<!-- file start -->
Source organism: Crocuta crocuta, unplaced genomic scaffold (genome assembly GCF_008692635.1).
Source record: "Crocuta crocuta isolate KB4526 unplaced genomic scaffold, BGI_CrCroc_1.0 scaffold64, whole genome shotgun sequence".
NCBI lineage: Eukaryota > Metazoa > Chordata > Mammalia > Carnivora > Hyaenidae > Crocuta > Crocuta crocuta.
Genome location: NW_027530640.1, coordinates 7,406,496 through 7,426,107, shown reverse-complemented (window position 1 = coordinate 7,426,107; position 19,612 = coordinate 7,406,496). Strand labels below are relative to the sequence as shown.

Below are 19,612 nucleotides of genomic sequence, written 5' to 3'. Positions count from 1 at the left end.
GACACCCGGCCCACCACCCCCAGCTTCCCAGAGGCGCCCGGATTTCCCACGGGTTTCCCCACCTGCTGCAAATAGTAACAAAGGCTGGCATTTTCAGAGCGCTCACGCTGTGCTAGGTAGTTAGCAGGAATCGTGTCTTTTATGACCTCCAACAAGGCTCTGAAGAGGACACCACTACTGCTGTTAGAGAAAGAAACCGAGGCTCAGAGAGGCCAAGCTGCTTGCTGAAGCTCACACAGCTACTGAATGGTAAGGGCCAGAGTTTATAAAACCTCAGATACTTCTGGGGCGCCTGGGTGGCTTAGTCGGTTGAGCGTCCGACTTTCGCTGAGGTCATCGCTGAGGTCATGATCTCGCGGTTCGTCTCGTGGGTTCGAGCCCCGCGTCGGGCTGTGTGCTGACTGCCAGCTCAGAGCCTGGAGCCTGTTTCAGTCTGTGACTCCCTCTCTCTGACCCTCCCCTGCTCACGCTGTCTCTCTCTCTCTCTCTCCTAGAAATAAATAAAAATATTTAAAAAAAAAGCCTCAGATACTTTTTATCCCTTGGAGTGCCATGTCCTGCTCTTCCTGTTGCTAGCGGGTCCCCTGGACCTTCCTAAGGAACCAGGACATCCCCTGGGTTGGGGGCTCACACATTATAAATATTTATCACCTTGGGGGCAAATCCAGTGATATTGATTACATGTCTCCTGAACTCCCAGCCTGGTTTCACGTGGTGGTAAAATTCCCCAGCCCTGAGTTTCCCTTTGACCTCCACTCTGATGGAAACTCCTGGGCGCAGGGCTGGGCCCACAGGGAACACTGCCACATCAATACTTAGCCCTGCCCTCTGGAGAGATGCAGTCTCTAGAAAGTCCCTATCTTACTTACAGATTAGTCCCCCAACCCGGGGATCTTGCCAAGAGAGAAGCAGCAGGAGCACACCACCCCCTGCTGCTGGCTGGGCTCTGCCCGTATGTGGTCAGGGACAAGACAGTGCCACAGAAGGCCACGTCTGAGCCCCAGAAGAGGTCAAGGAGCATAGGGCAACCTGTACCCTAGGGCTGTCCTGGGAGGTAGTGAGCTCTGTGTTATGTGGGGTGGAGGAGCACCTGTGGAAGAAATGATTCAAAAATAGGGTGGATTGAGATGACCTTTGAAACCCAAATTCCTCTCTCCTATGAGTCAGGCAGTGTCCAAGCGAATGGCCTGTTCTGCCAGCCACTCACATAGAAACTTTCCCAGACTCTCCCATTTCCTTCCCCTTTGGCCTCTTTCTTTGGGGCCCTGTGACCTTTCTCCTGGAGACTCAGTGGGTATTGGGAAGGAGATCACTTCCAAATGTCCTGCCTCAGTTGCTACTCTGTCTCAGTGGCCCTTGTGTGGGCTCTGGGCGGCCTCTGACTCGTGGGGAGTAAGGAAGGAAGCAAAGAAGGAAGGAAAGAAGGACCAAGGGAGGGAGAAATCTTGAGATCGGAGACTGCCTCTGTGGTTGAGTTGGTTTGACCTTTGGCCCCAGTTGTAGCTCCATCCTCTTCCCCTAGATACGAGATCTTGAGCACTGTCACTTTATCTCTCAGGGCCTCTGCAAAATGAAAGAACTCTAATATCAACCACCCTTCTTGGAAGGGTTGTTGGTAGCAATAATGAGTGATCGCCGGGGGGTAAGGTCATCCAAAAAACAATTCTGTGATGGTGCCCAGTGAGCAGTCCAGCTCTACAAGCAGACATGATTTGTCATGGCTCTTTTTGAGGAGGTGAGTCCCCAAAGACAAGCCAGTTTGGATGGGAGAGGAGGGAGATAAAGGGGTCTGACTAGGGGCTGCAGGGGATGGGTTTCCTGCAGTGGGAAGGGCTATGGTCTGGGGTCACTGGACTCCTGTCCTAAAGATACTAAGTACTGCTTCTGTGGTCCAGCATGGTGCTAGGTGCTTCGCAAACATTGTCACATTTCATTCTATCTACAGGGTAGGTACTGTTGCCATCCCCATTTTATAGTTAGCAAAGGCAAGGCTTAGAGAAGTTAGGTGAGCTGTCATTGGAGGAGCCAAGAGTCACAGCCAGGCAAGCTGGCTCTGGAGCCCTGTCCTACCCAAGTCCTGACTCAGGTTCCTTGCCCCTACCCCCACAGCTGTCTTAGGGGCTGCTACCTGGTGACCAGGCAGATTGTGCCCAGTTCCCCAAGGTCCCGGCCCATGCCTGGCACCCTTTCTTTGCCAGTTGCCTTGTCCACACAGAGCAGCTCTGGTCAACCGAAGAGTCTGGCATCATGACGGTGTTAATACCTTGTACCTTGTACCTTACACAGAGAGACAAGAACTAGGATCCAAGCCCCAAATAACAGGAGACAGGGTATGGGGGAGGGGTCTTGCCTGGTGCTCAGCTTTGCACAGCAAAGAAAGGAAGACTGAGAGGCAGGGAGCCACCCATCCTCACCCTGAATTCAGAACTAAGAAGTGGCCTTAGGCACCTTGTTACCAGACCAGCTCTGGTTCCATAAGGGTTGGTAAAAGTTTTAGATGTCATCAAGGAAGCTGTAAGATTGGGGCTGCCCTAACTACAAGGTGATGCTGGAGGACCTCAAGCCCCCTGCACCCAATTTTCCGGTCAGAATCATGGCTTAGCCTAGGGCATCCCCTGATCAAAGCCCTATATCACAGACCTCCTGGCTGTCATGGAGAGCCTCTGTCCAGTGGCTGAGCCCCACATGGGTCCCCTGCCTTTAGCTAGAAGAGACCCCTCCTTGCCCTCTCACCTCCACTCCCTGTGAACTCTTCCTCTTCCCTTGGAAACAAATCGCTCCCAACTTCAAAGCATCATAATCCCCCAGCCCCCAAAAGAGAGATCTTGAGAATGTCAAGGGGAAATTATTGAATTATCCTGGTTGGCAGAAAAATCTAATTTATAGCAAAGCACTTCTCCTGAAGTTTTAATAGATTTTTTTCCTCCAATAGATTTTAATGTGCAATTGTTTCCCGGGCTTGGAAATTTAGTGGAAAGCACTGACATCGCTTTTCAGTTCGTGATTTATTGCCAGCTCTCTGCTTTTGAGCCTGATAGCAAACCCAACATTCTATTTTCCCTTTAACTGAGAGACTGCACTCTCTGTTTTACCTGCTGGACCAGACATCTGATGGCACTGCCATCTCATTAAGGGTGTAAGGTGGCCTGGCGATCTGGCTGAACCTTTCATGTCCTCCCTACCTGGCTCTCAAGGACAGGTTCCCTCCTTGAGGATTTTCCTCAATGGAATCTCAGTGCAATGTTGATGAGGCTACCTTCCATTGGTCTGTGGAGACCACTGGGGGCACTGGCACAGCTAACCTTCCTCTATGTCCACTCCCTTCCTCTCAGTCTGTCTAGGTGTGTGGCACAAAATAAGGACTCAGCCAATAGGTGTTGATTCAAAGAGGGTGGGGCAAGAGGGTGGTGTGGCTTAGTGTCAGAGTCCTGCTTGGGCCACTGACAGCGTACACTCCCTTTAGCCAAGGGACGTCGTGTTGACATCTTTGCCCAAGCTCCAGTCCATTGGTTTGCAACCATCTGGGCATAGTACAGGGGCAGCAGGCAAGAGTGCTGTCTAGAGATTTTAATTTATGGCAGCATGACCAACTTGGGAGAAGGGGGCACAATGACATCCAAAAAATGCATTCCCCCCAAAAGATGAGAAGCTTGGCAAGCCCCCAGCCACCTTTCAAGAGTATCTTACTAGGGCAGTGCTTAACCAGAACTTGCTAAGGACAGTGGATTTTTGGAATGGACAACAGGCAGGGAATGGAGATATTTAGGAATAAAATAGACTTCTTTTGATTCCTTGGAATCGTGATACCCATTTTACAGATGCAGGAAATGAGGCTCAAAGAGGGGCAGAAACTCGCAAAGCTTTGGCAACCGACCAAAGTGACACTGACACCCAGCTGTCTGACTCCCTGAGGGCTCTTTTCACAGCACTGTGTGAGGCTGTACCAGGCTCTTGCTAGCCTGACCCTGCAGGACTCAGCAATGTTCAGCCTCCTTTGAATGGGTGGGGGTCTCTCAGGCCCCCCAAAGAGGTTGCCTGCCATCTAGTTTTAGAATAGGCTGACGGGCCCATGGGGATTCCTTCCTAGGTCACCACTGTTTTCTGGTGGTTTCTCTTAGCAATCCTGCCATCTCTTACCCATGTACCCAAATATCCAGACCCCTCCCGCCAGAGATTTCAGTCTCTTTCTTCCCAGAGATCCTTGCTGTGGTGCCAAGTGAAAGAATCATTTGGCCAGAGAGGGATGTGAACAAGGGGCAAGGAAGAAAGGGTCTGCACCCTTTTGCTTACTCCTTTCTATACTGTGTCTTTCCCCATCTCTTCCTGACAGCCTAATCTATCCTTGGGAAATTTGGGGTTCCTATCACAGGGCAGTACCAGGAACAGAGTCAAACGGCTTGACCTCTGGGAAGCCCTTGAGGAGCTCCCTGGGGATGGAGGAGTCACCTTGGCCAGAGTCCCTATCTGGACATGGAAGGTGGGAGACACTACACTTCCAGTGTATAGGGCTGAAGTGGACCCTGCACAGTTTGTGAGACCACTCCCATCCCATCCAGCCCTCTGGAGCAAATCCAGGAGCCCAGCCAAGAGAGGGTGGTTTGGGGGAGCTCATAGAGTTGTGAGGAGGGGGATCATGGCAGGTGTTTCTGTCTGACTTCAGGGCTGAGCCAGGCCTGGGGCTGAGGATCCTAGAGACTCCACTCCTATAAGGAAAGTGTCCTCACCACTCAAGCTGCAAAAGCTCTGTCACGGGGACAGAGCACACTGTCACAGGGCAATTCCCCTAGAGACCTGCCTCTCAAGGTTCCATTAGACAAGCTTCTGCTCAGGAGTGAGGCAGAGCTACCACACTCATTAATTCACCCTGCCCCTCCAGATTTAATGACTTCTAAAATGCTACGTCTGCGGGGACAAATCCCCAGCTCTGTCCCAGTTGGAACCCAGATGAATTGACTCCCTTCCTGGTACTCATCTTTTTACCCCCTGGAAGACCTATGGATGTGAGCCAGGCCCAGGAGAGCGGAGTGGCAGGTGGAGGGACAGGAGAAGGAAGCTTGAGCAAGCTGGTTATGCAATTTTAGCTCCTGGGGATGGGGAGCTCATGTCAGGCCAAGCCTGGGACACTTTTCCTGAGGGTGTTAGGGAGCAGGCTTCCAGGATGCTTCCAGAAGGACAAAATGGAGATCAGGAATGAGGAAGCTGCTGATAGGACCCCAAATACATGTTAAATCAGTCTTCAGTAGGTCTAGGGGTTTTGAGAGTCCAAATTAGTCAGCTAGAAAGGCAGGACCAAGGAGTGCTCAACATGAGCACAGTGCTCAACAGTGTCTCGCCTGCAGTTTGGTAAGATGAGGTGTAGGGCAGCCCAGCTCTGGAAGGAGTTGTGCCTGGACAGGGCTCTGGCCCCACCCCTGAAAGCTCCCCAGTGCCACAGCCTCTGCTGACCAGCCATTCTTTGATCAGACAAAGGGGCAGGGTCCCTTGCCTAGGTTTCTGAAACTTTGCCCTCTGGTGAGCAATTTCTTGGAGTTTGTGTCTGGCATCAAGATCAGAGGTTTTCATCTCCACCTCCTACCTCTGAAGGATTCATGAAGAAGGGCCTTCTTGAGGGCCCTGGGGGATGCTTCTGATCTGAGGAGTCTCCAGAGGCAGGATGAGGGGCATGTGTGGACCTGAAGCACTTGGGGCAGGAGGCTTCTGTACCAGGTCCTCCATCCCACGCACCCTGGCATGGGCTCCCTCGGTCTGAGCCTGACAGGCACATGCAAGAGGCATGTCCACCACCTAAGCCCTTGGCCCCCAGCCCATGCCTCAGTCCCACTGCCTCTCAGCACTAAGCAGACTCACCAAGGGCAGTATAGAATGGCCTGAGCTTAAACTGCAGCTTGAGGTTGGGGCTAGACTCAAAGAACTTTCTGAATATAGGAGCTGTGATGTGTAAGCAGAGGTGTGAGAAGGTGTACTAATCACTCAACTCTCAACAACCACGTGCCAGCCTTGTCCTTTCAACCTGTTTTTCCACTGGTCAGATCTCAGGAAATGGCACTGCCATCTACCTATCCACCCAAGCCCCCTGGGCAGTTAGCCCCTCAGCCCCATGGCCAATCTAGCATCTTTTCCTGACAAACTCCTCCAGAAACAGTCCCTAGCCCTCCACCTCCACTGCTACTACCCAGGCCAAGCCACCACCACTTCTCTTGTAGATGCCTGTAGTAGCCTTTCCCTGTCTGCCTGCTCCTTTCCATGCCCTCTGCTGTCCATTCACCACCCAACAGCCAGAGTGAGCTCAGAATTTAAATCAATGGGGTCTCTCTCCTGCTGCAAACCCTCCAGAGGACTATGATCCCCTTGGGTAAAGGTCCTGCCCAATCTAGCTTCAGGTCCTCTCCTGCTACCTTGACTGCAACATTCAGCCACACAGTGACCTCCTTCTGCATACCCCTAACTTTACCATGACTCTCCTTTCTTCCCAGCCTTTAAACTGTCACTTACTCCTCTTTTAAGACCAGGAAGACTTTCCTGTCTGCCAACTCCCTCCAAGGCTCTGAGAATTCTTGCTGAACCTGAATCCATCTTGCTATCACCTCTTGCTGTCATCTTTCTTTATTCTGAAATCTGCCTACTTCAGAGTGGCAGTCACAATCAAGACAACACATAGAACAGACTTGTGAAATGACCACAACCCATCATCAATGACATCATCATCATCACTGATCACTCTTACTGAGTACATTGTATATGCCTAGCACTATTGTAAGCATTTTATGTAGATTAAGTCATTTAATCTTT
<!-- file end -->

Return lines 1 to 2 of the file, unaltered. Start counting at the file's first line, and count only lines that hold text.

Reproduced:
Source organism: Crocuta crocuta, unplaced genomic scaffold (genome assembly GCF_008692635.1).
Source record: "Crocuta crocuta isolate KB4526 unplaced genomic scaffold, BGI_CrCroc_1.0 scaffold64, whole genome shotgun sequence".